Although the exact operational theory of the storage tube 40 is not exactly known, the target electrode 42 can be likened to an array of a large number of theoretical capacitors connected in parallel with a resistor. In operation, as the electron beam scans across theoretical capacitors when a video signal is present, a current flows so as to produce electrical signals at load resistor 50 and, at the same time, charging the theoretical capacitor. As the beam moves along in its raster scan, a charge is left on a theoretical path while leaving a theoretical capacitor open-circuited. The next time the search pattern scans this same raster line, the electron beam again crosses this theoretical capacitor. If the electron beam is modulated by a video signal from a target that has moved during the scan-interval relative to actual movement of the aircraft, the beam cannot deposit any additional electron charge under theoretical capacitor because of the equal electron charge left there by the previous scan. As a result, no current flows into theoretical RC charging circuit. This operation is repeated on all frequent-scan rasters so that the video signals forming moving infrared targets are canceled. In the case of a stationary target, however, which is provided by the studs attached to the vessel undergoing regeneration, however, the video signal modulated electron beam will either change in intensity and/or fall on a different area of target electrode 42. This change in the modulated beam results in electron charge being increased or deposited on a different theoretical capacitor to cause a current to flow through the load resistor 50 whereby an output signal is generated on the output line 51. As is conventional, a collector 52 is mounted in front of the target face to control any secondary electron emission therefrom. From storage tube 40, the enhanced signals pass to display unit 25 via conductor 54 and amplifier 56.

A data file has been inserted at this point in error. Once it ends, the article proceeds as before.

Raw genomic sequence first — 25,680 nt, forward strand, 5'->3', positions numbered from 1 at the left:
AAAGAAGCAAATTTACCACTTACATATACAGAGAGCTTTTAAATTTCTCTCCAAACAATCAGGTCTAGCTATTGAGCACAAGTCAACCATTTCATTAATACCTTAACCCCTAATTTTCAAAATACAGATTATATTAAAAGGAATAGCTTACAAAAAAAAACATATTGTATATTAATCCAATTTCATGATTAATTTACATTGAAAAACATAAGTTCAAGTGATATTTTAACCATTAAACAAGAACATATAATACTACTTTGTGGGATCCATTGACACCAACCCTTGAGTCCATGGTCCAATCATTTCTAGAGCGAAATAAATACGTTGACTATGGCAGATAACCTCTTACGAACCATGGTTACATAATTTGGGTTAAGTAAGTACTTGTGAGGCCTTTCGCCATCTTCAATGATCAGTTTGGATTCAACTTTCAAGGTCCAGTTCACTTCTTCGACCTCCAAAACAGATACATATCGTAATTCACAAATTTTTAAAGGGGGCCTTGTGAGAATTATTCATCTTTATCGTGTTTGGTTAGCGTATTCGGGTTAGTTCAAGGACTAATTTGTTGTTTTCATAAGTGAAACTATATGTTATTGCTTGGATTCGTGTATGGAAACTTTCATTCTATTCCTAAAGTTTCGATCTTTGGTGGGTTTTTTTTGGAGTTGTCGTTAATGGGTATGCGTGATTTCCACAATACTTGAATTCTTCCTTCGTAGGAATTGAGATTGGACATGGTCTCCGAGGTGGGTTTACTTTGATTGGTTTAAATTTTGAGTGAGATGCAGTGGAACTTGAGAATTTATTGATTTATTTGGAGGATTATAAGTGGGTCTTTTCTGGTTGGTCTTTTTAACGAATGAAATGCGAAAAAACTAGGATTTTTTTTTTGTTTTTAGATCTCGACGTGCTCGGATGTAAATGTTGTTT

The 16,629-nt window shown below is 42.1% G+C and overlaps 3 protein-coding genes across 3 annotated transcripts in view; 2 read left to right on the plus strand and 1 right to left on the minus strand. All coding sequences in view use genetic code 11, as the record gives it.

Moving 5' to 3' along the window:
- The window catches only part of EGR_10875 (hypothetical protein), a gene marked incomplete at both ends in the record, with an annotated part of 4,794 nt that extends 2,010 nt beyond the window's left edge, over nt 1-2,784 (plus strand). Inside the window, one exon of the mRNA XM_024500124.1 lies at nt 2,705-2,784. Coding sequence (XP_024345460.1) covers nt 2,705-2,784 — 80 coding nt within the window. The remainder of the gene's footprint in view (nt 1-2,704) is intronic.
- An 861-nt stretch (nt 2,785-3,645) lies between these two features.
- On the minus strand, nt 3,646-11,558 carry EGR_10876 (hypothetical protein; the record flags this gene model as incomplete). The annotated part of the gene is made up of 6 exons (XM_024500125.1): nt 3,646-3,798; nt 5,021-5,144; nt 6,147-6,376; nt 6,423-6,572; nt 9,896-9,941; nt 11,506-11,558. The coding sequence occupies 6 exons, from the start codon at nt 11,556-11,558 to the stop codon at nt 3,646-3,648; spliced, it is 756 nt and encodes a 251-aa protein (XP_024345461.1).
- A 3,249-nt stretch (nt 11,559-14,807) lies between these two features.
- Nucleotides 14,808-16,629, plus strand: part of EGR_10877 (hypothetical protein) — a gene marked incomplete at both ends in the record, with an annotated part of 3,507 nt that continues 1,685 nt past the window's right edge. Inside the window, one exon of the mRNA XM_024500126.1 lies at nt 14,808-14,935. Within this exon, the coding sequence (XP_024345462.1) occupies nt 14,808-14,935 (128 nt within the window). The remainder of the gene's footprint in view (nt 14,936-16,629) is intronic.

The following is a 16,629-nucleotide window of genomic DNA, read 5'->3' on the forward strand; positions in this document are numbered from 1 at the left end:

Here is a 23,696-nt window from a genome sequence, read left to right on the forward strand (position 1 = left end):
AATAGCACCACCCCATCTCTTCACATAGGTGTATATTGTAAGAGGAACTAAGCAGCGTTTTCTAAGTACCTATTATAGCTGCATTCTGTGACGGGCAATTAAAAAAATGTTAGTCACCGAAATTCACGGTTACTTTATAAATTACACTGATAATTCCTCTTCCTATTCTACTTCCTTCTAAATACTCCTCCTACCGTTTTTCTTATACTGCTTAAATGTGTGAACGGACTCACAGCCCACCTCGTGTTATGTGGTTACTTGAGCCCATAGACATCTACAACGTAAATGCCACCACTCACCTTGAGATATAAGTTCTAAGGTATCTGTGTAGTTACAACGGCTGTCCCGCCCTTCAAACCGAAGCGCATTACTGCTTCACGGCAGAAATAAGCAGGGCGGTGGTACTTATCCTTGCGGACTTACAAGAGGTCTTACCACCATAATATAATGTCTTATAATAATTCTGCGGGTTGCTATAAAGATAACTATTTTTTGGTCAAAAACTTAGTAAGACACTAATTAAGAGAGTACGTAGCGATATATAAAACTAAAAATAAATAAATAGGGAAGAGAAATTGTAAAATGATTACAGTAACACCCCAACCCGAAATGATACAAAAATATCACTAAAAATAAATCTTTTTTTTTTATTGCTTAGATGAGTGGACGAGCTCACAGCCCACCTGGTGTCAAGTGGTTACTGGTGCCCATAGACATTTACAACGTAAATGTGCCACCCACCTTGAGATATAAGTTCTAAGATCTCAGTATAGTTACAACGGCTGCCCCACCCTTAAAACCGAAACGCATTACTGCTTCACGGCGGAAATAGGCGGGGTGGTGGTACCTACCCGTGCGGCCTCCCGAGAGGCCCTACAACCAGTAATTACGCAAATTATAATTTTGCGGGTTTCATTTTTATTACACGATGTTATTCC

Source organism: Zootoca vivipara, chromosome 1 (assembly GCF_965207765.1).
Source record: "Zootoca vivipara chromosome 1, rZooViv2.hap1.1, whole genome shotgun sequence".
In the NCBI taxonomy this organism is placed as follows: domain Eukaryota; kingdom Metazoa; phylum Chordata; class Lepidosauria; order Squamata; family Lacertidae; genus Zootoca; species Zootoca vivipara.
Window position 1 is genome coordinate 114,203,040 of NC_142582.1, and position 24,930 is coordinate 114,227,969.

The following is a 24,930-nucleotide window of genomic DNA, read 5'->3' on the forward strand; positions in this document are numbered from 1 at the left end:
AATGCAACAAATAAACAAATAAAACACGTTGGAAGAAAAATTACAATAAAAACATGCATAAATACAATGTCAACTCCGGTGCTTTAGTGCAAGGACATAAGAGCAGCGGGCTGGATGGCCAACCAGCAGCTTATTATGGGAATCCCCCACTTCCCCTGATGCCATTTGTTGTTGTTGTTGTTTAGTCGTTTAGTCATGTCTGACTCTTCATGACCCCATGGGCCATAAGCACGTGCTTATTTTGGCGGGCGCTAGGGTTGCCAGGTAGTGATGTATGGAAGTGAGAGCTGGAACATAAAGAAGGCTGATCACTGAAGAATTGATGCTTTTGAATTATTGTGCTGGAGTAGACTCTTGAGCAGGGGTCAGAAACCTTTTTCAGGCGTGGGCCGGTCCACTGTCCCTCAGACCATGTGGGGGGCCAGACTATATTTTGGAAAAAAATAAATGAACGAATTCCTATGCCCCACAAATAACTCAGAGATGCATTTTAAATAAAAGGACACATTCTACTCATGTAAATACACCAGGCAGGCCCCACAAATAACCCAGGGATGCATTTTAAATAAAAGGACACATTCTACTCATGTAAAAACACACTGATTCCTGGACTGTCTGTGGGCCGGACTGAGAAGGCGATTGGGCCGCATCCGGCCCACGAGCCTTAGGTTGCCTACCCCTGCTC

Cathode ray display means 27 of the display unit 25 of FIG. 5 includes not one cathode ray tube, but twin cathode ray tubes 60 and 61. As indicated, the cathode ray tube 60 and 61 provide for the display of the two streams of video information; that is, cathode ray 60 provides for the display of direct video signals at screen 62 from amplifier 24 via conductor 55, while cathode ray tube 61 displays enhanced signals at screen 64, generated by enhancement circuit 15 and entering thereto via conductor 54. It should be apparent that both screen 62 and 64 can be aligned in a side-be-side position alignment so that a single recording camera can be used to record the flickering images due to the emission of radiation energy from the studs attached to the vessel undergoing regeneration. As previously mentioned, the ratio of horizontal and vertical scanning frequencies of the display unit 25 can be altered to provide raster movement in a vertical direction. Thus, multiframe displays can be generated by the display unit 25, i.e., displayed at either one or both cathode ray tubes 60 and 61. Furthermore, the intensity of the images of the direct video signals at screen 62 of the cathode ray tube 60 can be compared, visually, with images of the enhanced video signals at screen 64 of the cathode ray tube 61. In that way, there can be provided a convenient basis to predict the temperatures interior of the monitored vessel even though the direct video signals may have undergone atmospheric degradation prior to detection of the camera unit 13 within the aircraft circling the vessel undergoing regeneration.